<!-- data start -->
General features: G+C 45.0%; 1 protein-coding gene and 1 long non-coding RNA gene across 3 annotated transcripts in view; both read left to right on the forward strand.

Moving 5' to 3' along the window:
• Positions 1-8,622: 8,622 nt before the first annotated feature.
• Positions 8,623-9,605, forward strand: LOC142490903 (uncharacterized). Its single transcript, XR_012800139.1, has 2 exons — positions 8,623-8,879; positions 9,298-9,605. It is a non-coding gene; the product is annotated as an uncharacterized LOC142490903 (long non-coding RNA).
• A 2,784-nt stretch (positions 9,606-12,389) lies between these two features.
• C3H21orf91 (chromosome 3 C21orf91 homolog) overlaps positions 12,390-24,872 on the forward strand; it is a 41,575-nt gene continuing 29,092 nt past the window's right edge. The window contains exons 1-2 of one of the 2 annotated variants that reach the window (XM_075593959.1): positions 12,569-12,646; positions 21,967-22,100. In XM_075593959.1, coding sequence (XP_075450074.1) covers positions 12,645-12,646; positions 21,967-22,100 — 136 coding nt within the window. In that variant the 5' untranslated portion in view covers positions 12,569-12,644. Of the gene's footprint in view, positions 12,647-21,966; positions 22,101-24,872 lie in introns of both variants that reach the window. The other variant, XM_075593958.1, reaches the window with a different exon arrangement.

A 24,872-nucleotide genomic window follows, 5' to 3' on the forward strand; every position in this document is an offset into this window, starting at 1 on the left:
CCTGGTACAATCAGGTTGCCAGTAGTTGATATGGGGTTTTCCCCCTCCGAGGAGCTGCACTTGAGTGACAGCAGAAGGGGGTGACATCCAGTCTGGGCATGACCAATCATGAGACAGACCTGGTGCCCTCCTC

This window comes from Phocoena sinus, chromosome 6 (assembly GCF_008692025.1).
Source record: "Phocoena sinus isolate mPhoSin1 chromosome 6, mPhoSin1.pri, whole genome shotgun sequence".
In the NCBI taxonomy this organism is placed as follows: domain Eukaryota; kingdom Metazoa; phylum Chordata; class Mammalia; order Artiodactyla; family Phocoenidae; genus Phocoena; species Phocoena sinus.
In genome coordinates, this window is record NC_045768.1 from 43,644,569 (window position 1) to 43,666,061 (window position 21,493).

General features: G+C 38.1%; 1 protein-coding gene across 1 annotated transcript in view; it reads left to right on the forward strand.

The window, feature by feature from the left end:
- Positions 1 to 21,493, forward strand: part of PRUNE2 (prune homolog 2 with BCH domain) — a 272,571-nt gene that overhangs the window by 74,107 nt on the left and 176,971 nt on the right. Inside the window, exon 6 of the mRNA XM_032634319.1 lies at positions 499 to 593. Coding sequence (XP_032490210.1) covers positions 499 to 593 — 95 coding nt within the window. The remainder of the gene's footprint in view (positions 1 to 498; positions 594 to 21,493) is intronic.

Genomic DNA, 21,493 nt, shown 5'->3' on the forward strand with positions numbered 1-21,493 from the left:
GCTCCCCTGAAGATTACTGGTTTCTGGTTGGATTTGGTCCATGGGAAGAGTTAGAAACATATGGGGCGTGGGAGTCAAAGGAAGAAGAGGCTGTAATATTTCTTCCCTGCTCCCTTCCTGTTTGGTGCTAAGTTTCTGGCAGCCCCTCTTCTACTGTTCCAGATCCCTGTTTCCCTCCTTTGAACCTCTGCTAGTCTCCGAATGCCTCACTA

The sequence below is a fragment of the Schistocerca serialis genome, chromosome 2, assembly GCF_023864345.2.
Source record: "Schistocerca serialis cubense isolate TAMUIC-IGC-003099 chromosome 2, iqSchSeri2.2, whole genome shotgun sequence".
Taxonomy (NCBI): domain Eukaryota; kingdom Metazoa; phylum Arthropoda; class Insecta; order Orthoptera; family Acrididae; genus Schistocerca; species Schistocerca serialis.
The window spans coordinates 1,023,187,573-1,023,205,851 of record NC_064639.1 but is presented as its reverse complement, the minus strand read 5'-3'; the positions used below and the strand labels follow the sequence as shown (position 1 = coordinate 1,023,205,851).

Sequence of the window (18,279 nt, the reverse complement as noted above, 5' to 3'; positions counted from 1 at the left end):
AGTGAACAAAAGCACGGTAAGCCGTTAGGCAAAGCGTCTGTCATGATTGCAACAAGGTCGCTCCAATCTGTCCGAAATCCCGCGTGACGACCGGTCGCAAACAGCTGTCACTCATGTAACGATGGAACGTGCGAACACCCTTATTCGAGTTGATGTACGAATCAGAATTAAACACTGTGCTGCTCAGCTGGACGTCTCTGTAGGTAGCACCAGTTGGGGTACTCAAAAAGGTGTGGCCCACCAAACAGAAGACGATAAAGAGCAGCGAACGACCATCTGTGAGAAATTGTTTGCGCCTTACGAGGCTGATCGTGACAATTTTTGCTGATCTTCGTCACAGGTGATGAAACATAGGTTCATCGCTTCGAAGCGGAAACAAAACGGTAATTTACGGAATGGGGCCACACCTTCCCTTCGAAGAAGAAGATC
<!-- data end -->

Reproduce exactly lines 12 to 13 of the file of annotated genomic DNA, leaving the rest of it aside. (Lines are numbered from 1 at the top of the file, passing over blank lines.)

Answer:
In genome coordinates, this window is record NC_045768.1 from 43,644,569 (window position 1) to 43,666,061 (window position 21,493).

General features: G+C 38.1%; 1 protein-coding gene across 1 annotated transcript in view; it reads left to right on the forward strand.